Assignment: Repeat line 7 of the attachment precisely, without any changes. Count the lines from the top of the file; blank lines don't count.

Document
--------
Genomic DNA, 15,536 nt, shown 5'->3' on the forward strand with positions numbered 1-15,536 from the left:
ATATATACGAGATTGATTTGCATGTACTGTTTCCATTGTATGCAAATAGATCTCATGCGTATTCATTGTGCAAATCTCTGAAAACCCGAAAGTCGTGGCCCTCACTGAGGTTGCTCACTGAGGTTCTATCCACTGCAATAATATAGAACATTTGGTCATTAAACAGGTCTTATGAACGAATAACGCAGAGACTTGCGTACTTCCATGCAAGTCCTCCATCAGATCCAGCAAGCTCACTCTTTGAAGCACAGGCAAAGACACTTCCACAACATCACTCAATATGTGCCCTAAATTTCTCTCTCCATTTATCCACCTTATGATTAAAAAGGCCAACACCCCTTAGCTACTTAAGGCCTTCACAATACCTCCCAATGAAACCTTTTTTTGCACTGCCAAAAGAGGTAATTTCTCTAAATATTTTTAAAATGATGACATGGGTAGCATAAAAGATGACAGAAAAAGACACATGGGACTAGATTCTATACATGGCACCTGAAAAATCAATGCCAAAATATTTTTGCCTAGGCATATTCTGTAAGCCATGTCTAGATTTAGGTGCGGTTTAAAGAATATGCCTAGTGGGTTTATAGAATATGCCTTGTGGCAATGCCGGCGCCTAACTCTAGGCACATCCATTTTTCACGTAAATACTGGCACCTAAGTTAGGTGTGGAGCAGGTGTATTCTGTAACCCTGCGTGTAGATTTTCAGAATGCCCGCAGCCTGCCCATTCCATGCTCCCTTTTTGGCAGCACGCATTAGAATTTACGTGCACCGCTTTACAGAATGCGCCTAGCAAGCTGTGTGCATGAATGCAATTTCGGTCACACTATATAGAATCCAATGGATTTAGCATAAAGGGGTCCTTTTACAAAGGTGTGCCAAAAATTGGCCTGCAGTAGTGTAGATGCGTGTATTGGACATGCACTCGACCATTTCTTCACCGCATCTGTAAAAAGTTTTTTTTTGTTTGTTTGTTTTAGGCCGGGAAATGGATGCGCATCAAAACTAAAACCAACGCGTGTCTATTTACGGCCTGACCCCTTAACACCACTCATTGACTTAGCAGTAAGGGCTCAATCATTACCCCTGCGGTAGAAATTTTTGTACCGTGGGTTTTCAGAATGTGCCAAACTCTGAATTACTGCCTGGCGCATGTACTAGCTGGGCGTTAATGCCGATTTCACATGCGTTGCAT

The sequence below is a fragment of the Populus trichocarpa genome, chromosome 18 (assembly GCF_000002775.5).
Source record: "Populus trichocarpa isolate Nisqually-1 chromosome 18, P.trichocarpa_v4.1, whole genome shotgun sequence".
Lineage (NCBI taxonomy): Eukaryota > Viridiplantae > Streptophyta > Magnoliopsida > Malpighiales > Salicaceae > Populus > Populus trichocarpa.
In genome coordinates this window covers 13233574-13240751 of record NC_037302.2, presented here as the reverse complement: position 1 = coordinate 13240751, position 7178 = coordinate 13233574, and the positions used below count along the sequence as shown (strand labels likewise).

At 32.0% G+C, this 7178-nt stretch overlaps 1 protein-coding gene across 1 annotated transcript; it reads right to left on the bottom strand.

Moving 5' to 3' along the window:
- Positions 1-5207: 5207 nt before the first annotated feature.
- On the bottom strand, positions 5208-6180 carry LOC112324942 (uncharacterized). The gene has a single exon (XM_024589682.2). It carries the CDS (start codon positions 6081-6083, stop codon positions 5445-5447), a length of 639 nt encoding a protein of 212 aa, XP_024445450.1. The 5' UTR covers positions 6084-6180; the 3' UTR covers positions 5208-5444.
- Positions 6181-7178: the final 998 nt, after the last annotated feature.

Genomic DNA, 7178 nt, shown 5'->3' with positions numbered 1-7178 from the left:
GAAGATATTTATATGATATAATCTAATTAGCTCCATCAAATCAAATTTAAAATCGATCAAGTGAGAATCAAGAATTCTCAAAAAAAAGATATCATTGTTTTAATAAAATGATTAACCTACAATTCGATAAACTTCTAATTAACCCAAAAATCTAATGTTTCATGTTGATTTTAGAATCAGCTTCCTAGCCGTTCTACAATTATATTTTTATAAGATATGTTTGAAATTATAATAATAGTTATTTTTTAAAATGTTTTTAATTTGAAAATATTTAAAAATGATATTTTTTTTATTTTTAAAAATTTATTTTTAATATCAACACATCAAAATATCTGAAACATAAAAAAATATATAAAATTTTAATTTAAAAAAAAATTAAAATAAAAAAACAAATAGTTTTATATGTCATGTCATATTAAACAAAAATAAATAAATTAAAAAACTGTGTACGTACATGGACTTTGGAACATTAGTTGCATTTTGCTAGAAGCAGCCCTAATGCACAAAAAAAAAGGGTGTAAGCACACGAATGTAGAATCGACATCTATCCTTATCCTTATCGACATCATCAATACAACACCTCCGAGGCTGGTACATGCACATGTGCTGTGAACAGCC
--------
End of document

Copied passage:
At 32.0% G+C, this 7178-nt stretch overlaps 1 protein-coding gene across 1 annotated transcript; it reads right to left on the bottom strand.